Poker players need to know the chances of them hitting a draw, either when the turn and river cards are remaining, or when only the river is remaining. To do this, you need to work out how many outs you have. For example, if you have 7-8 unsuited and the board is showing 9-10-K-A, you’ve got eight outs remaining – all the sixes and all the jacks. You can then use a chart to find out your chances of hitting one of those eight cards on the river – the answer would be 17%.

If you accidentally forget your cheat sheet, there’s no need to worry, as you can also work out the approximate chances of hitting the card you need by doing this: just take the number of outs and then multiply them by four if you have both the turn and the river to come, or by two if you only have the river left. The answer will be your approximate likelihood of hitting your card.

As already mentioned, for maximum effect you’ll need to combine your odds of hitting a draw with your pot odds, and we’re going to talk about these next…

Next up, we’ll look at pot odds. You won’t generally find these on cheat sheets, as there are so many variables, however you can find plenty of calculators online that work out pot odds for you – we’d recommend having one in front of you every time you play poker online.

So, what are pot odds? Well, they’re the ratio between how large the pot is and how much you need to call. So, for example, if there’s $6 in the pot and you need to call $2 to stay involved, the ratio would be 6:2, which can be simplified to 3:1. To turn this into a percentage, divide the second number by the first and multiply by 100. In this case 1 divided by 3 is 0.333, multiplied by 100 is 33.3%. So, 3:1 is the same as 33%.

On its own, working out pot odds doesn’t tell you much, but you then need to combine pot odds with the chances of hitting your draw on your cheat sheet…

Let’s keep using the pot odds from before, which are 3:1, which translated to 33%. Also, let’s use the example from earlier of you having 7-8 unsuited and there being 9-10-K-A on the board, which gave you a chance of 17%. If the pot odds percentage is higher than your chances of hitting the draw, you should be folding, however if your pot odds percentage is lower than the chances of hitting your draw, you should be calling. So, in the example, the play would be to fold.

If you keep following this rule while you’re playing, you should find that you manage to make money over the long term.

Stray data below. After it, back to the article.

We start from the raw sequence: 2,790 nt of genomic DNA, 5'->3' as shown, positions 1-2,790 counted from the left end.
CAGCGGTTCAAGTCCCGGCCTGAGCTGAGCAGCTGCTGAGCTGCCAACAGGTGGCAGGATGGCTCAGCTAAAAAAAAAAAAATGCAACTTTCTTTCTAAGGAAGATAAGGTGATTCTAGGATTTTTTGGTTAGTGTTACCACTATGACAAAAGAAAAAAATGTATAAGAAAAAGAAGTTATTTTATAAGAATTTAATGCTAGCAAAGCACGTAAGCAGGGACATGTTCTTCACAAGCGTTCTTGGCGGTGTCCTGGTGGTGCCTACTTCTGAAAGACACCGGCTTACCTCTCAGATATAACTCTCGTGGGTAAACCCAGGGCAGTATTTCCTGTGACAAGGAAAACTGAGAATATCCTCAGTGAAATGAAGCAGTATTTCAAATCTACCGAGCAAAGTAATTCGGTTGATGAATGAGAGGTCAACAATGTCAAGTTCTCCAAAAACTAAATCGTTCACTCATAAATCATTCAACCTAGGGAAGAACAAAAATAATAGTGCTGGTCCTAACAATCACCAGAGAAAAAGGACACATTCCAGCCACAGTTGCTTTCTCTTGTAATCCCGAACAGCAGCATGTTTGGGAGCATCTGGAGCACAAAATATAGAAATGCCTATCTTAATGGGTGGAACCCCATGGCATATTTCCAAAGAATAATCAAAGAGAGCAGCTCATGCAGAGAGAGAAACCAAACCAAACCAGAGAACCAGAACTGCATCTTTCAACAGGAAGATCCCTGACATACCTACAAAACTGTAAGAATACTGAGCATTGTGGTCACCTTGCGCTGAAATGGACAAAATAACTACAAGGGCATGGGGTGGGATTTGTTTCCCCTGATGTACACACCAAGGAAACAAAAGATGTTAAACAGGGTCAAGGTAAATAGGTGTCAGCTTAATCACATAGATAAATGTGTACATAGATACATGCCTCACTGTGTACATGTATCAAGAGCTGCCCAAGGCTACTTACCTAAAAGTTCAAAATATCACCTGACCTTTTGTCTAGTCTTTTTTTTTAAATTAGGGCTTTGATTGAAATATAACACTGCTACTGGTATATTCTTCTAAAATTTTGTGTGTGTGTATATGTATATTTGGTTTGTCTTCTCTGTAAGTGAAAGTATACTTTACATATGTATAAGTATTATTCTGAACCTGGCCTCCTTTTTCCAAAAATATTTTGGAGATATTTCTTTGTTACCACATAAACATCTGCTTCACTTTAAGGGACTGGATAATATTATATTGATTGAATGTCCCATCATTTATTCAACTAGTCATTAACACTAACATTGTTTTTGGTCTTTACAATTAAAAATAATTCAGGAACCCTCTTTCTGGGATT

How much a cheat sheet helps really depends on the kind of player you are, as well as how experienced you are. If you’re not too confident with math and don’t entirely trust your mathematical agility, a cheat sheet can really help you to make confident decisions surrounding a whole host of aspects of the game. If, however, you’re confident that you can work out your chances of hitting a draw, then a cheat sheet might not be needed. We’d still recommend keeping one next to you, however, just in case you do have a moment where your math ability has a temporary freeze.

A cheat sheet is also something we’d very much encourage new players to use. Even if you’re brand new and only playing freerolls, in order to get your knowledge up, you should still use a cheat sheet. It’s vital to know the basics like the hand rankings and which starting cards are worth playing, plus you can also start to find out about more advanced topics , like pot odds, before those not using a cheat sheet would. This should give you an advantage over other players with the same level of playing experience.

Of course, you won’t be able to use a cheat sheet if you’re playing live. Other players might not take too kindly to you consulting a sheet during every hand, plus the fact that you need to use a cheat sheet would mark you out as a weak player, and you will therefore almost certainly be targeted by the other players at the table. So, if you’re playing live, you’re going to need to get a handle on how to work out the important stats yourself.

Some might wonder whether using a cheat sheet during an online game is fair. After all, doesn’t it detract from the skill needed to play? In our opinion, we don’t think cheat sheets detract from the game at all, and we’d encourage everyone playing poker online to get hold of a good one, even if they only use it occasionally. The reason for this is simple: many other players will also be using a cheat sheet, and so you need to use one too to level the playing field.

You have to also remember that others at the table will also be using other tools to boost their game as well, such as poker software. Some might even have had professional tuition or might be being tutored by a player at the exact moment you’re playing them. Essentially, you need to get as much of an advantage as you can over the other players at the table and using a poker cheat sheet is one of the ways to do this.

Along with cheat sheets, you’ll find plenty of other options for boosting your play. Perhaps the biggest is poker software , which can connect to many online poker networks and provide a bevy of information on many aspects of your game. For example, the best pieces of software will have stats on your opponents, plus will collect stats about your game. Some will also allow you to replay hands after they’ve been completed, so you can look at them closely and work out what you did right or wrong.

Poker players should also use a tool for keeping track of their bankroll, such as the free tool offered here on this site. Bankroll management might not be the most glamorous topic, however it is vital, as when used properly, it minimises the chances of you ever running out of money in your bankroll. You can also use a bankroll management tool in conjunction with poker software. Let the bankroll management tool show you when you’ve lost money, and then use the software to review that period of play to find out what you could have done differently.